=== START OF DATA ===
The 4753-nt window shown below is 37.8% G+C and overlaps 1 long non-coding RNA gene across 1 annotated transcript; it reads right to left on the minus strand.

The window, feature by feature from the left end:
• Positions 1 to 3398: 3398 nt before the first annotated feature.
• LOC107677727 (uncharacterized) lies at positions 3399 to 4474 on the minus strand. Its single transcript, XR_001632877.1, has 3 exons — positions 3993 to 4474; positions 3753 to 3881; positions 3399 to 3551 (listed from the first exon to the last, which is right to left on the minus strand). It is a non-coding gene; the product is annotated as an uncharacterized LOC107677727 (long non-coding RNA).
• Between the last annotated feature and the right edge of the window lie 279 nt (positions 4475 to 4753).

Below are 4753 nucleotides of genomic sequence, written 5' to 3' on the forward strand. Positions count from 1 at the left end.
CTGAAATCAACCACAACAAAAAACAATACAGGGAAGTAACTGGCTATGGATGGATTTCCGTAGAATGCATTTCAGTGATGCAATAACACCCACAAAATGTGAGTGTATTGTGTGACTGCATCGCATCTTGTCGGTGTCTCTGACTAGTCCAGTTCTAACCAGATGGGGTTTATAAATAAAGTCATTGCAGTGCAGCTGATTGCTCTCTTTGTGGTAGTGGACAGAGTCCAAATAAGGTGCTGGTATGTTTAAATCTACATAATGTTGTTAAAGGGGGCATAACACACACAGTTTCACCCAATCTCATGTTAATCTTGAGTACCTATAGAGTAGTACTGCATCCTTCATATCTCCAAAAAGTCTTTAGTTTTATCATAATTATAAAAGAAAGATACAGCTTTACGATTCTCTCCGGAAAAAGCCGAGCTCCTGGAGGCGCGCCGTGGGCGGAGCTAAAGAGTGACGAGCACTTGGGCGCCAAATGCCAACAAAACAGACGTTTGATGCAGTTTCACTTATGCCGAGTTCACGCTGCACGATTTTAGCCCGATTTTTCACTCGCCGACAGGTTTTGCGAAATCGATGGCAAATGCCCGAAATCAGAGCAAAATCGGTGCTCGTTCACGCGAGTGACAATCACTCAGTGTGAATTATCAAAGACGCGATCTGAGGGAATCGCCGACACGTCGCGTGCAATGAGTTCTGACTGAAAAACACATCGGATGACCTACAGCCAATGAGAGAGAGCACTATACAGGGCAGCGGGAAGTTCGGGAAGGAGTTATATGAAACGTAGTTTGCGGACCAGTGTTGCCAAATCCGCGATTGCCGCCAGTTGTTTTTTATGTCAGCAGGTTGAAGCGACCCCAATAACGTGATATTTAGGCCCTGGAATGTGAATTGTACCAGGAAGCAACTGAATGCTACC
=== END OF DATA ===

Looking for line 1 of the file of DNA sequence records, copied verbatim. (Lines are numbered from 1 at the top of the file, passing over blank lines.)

The 4753-nt window shown below is 37.8% G+C and overlaps 1 long non-coding RNA gene across 1 annotated transcript; it reads right to left on the minus strand.